Re-Constriction Records

From Wikipedia, the free encyclopedia
Jump to navigation Jump to search

Re-Constriction Records
Parent companyCargo Music
Founded1992 (1992)
Distributor(s)Cargo Music, Inc.
GenreElectro-industrial, industrial rock
Country of originUnited States
LocationSan Diego, California

Re-Constriction Records was a division of Cargo Music based in California. The label was founded in 1992 and headed by Chase, who was previously the Music Director at KCR, a student radio station on the campus of San Diego State University. They specialized in releasing bands belonging to the industrial, grindcore, electroclash, aggrotech and EBM genres.[1]

After the label folded, Chase went to work for Access Communications where he worked for 14 years doing video game-related public relations, including helping to launch Twitch in 2011. In May 2013, he took a staff job at Twitch overseeing all of their PR efforts.[2] In 2019, he left Twitch [3] and shortly thereafter joined StreamElements.[4]


Chase contacted Belgium-based industrial label KK Records, a division of Cargo Music, to arrange for product servicing for the station which led to him getting a job with Cargo. While doing promotional work for their KK label in North America, Chase convinced Cargo Music to allow him to start a new division called Re-Constriction Records.

The first band signed to the label was Diatribe, followed by 16 Volt and The Clay People. All of which helped to define the "Re-Con" sound of heavy guitars over electronics with vocalists who did not overprocess their voices. Chase adhered to this blueprint throughout much of the label's existence. The label's debut release was the 1992 EP Nothing by Diatribe.[5]

The top selling release on his label was Shut Up Kitty, the first domestic Industrial dance cover song compilation. This would help to inspire other compilations, notably 21st Circuitry's Newer Wave and Newer Wave 2.0 releases. Other unique industrial cover song releases that predated the popularity of this trend included Operation Beatbox (covers of Hip Hop songs),[6] TV Terror (a 2 CD compilation featuring covers of Television theme songs),[7] Cyberpunk Fiction (A satirical spoof of the Pulp Fiction soundtrack)[8] and Nod's Tacklebox o' Fun (assorted pop hits).[9]

Re-Constriction Records folded in 1999 after having released approximately 40 records.[10] While running Re-Constriction, Chase founded, owned and ran a compilation-only label called If It Moves... which featured Torture Tech Overdrive (1991),[11] The Cyberflesh Conspiracy (1992),[12] Rivet Head Culture (1993)[13] and Scavengers in the Matrix (1994).[14] The Cyberflesh Conspiracy featured the only song that Stabbing Westward released on CD prior to being signed to a major label, while Rivet Head Culture was notable for popularizing the term "rivet head" (a descriptor for fans of industrial dance music) and featuring a song by Raw Dog, an unreleased side-project by Nivek Ogre and Dave Ogilvie of Skinny Puppy.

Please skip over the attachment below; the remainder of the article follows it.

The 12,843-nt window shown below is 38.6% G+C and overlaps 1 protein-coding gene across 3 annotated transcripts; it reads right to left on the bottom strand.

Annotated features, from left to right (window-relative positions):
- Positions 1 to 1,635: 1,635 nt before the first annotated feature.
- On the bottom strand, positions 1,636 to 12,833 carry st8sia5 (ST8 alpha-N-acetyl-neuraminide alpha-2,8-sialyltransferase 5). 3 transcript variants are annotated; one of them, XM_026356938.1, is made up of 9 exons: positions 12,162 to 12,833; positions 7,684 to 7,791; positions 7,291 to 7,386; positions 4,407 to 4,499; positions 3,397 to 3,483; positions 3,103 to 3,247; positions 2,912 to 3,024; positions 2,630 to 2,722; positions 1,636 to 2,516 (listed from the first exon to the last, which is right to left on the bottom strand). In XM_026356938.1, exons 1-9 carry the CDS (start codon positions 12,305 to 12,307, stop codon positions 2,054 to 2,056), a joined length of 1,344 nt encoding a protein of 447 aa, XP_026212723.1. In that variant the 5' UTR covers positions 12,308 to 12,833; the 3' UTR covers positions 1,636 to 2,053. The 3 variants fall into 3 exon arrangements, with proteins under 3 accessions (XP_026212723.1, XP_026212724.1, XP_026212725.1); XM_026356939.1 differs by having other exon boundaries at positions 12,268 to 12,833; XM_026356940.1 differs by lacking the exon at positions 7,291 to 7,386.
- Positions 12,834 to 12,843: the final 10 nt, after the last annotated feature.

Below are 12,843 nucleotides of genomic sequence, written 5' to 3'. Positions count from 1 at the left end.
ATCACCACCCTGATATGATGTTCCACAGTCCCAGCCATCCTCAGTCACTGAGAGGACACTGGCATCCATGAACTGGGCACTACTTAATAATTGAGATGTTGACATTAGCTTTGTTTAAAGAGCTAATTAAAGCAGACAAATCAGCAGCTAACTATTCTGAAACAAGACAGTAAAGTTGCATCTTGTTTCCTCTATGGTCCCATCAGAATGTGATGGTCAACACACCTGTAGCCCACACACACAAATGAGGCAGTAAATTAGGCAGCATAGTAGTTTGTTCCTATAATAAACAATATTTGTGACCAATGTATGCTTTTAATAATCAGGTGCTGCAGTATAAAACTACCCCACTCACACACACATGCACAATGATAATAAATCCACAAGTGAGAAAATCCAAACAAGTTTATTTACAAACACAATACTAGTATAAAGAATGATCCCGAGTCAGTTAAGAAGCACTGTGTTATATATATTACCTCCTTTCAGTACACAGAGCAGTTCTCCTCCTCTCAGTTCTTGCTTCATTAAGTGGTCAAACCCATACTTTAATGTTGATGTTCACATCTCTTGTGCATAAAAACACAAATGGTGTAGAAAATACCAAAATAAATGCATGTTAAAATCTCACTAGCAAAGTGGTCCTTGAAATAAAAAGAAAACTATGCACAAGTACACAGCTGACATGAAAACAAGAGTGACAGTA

Notable artists[edit]


  1. ^ "Back to School Dialogue". CMJ New Music Monthly. CMJ Network, Inc. 51 (537): 44. September 8, 1997. Retrieved July 26, 2020.
  2. ^ Moose (November 10, 1997). "Dialogue". CMJ New Music Report. CMJ Network, Inc. 52 (545): 47–48. Retrieved July 19, 2020.
  3. ^ "Longtime PR director Chase leaves Twitch".
  4. ^ "Twitch PR Guru Named Head of Communications at StreamElements". April 2, 2019.
  5. ^ Christian, Chris (May 7, 1997). "Interview with Diatribe". Sonic Boom. 5 (4). Retrieved June 26, 2020.
  6. ^ columnist (February 1997). "Various Artists: Operation Beatbox". Alternative Press: 66.
  7. ^ Stark, Jeff (December 24, 1997). "Various Artists: TV Terror". SF Weekly. Retrieved July 26, 2020.
  8. ^ Best, Chris (April 1, 1999). "Cyberpunk Fiction". Lollipop Magazine. Retrieved July 26, 2020.
  9. ^ Soni, Nirav (August 26, 1999). "Nod's Tacklebox o' Fun: A Collection of Synthcore Cover Songs". Ink 19. Retrieved July 26, 2020.
  10. ^ "RM News". CMJ New Music Monthly. CMJ Network, Inc. 58 (615): 41. April 26, 1999. Retrieved July 23, 2020.
  11. ^ Barnhart, Becky (1996). "Schwann Spectrum". Schwann Spectrum. Stereophile, Incorporated. Winter 1996-1997: 255. ISBN 9781575980386. Retrieved July 27, 2020.
  12. ^ Christian, Chris (October 1995). "Various Artists: The Cyberflesh Conspiracy". Sonic Boom. 3 (8). Retrieved July 27, 2020.
  13. ^ "Various Artists: Rivet Head Culture > Overview". Allmusic. Retrieved July 27, 2019.
  14. ^ Worley, Jon (May 31, 1994). "Various Artists: Scavengers in the Matrix". Aiding & Abetting (55). Retrieved July 27, 2020.

External links[edit]